Matching and Retrieving of Face Images Based on Facial Marks

Arun Ross (WVU) and Anil K. Jain (MSU)

Face recognition systems typically encode the human face by utilizing either local or global texture features. Local (or part‐based) techniques first detect the individual components of the human face, prior to encoding the textural content of each of these components. Global techniques, on the other hand, consider the entire face as a single entity during encoding. However, both these techniques do not explicitly extract wrinkles, scars, moles, and other distinguishing marks that my present in the 2D image of the face. Many of these features are temporally invariant and can be useful for face recognition and indexing. The ability to automatically extract these marks or artifacts from facial images in large digital libraries can assist law enforcement agencies to rapidly locate human faces possessing specific marks. This proposal will design and implement techniques to (a) extract distinguishing marks present of the surface of the face and analyze their distributions, (b) efficiently retrieve face images from a digital database based on these marks, and (c) combine these distinguishing marks with a commercial texture‐based face matcher in order to enhance matching accuracy.



Phase 0 ‐ Participation in Multibiometric Grand Challenge

Stephanie Shuckers (Clarkson), Natalia Schmid (WVU), Besma Abidi and Uma Kandaswamy (UTK)

Fusion of face and iris data at a distance for biometric recognition could be extremely beneficial in places, like airport, port of entry, etc. The MultiBiometric Grand Challenge goal is to provide various recognition challenges for face and iris based on still and video imagery. We propose to participate in the MultiBiometric Grand Challenge (MBGC). MBGC has three stages. (1) Challenge 1 data is made available in May 2008. Results are to be presented in Dec 2008 at a workshop. We are processing the data now. (2) Challenge 2 dataset with results are presented in Spring 2009. (3) The last stage is the MultiBiometric Evaluation in Summer 2009. Our approach will be to fuse biometric information from both face and iris extracted over multiple frames. Quality information will be a critical component to select individual frames and to weigh information at the feature/pixel level. Fusion will be considered at the match score level and feature level where PDE‐texton maps or other features can be used to jointly encode to obtain robust representation of face and iris.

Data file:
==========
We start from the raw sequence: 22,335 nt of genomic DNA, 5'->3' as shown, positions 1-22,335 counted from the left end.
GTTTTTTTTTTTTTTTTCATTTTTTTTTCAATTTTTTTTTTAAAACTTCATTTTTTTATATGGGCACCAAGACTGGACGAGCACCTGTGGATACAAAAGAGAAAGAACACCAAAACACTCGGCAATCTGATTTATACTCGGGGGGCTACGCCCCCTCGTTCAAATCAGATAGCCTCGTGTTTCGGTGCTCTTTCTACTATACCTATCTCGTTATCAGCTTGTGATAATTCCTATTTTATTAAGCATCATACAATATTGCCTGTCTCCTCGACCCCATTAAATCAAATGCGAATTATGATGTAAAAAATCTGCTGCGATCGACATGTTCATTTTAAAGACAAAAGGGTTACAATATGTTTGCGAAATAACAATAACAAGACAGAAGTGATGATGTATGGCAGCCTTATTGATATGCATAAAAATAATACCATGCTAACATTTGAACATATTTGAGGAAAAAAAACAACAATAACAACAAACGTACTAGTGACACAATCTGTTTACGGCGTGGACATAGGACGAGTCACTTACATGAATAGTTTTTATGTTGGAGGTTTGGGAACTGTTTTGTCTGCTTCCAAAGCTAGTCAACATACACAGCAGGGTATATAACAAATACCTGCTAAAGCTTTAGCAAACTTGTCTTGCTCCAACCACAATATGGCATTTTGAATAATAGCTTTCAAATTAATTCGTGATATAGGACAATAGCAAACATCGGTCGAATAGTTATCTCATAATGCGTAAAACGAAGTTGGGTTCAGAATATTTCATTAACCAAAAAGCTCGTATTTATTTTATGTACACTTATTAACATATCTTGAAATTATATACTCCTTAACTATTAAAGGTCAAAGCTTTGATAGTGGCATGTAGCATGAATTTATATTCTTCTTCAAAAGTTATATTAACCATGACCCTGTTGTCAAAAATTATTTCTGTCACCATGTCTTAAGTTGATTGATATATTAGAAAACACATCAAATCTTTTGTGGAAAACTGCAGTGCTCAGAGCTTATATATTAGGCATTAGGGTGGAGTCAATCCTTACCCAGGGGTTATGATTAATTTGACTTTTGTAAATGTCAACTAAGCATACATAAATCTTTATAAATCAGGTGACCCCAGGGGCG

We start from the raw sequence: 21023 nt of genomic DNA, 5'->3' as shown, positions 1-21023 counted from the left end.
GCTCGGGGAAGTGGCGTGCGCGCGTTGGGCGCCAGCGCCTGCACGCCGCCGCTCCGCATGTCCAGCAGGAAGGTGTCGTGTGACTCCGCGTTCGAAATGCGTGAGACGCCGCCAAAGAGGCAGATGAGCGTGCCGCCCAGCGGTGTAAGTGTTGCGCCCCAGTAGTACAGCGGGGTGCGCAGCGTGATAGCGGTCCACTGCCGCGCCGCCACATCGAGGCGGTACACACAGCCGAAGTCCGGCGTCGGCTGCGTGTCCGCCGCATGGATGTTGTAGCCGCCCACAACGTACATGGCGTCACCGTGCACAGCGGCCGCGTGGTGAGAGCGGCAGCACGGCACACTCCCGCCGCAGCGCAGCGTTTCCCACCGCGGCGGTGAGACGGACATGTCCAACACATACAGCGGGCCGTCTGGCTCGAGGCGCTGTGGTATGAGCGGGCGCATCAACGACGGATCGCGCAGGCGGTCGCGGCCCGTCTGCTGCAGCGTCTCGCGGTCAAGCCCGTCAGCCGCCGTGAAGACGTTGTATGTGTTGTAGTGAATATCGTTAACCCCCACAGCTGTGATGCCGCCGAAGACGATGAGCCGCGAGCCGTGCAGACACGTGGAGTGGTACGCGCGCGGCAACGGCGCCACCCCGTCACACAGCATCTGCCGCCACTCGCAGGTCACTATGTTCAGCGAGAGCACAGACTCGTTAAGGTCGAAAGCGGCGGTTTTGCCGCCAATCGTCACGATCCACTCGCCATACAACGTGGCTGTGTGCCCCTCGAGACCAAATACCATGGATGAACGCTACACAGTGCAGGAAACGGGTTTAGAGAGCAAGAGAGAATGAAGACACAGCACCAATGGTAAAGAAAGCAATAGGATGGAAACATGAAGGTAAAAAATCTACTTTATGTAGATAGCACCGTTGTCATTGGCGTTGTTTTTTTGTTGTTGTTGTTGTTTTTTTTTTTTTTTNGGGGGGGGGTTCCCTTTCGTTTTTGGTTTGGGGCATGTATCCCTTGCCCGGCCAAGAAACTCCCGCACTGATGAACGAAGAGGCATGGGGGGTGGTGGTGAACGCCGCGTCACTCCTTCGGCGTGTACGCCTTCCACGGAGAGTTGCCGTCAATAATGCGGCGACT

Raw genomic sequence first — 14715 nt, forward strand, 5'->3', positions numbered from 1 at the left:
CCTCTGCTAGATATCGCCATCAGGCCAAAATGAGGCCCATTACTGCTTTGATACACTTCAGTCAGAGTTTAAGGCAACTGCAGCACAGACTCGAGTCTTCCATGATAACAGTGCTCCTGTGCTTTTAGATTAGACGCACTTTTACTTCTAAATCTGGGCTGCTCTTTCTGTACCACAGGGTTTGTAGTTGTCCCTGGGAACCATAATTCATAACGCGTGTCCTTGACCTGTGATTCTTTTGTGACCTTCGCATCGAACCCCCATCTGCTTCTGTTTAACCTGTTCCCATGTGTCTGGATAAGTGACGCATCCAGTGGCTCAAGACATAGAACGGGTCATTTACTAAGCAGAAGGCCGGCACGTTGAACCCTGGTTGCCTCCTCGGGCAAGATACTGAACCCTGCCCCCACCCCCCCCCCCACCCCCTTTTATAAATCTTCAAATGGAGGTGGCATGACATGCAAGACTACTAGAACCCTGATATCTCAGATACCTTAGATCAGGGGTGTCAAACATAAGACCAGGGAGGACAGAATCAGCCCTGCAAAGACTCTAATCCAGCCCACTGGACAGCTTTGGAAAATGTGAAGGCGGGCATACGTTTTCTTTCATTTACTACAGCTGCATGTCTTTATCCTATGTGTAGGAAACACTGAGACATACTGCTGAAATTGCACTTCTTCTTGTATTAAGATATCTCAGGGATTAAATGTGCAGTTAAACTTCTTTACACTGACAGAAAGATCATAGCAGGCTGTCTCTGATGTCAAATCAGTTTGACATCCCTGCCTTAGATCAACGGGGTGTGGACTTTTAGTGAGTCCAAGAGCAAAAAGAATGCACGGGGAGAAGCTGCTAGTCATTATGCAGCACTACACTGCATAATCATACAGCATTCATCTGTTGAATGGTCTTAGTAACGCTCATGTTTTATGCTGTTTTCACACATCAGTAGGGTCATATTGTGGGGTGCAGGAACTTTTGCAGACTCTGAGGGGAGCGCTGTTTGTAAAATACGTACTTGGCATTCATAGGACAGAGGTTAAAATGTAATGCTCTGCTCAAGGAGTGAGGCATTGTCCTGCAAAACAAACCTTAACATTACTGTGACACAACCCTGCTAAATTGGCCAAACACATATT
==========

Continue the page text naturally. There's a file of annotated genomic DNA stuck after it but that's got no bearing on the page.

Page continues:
Psychophysiological Biometrics

Judee Burgoon (U of A), Reza Derakshani (UMKC), Arun Ross (WVU) and Diane Filion (UMKC)

We will utilize stimulus‐response psychophysiological reactions of individuals that can be captured by the typical biometric platforms in order to enhance their performance and security via imposter detection. We will focus on the well known pupillometry, blink, gaze, and other deception‐induced gestures of an individual such as hand and head gestures while interacting with the biometric system or an interrogator. In addition to the detection of imposters, the above psychophysiological traits should provide strong anti‐ spoofing measures. This project would serve as a synergistic project between CITeR‐ WVU and the new CITeR‐UA.



Rapid Assessment Using Kiosk‐based Interviews

Mark Patton, Judee Burgoon and Jay Nunamaker (U of A)

This is a first effort to utilize an automated rapid assessment kiosk to evaluate subjects for truth or deception. Subjects will be run through an international airline travel scenario where they will pack bags and proceed through a screening kiosk. Subject may or may not have items which are contraband or illegal for this type of travel. They will be asked a series of screening questions intended to elicit if they have anything to declare or if they are carrying any proscribed items. Their actions during the question and answer interacts will be video tapes, and their audio responses captured, for subsequent analysis. The experiment is intended to determine if standing subjects reveal stress or deception through body movement, if Voice Stress technologies can successfully flag either stress or deception in this setting, or if a fusion of these technologies can reveal stress and/or deception. It is also intended to reveal if there is any material difference based on method of questioning, either a speaking avatar or text on a screen which is read aloud to the subjects.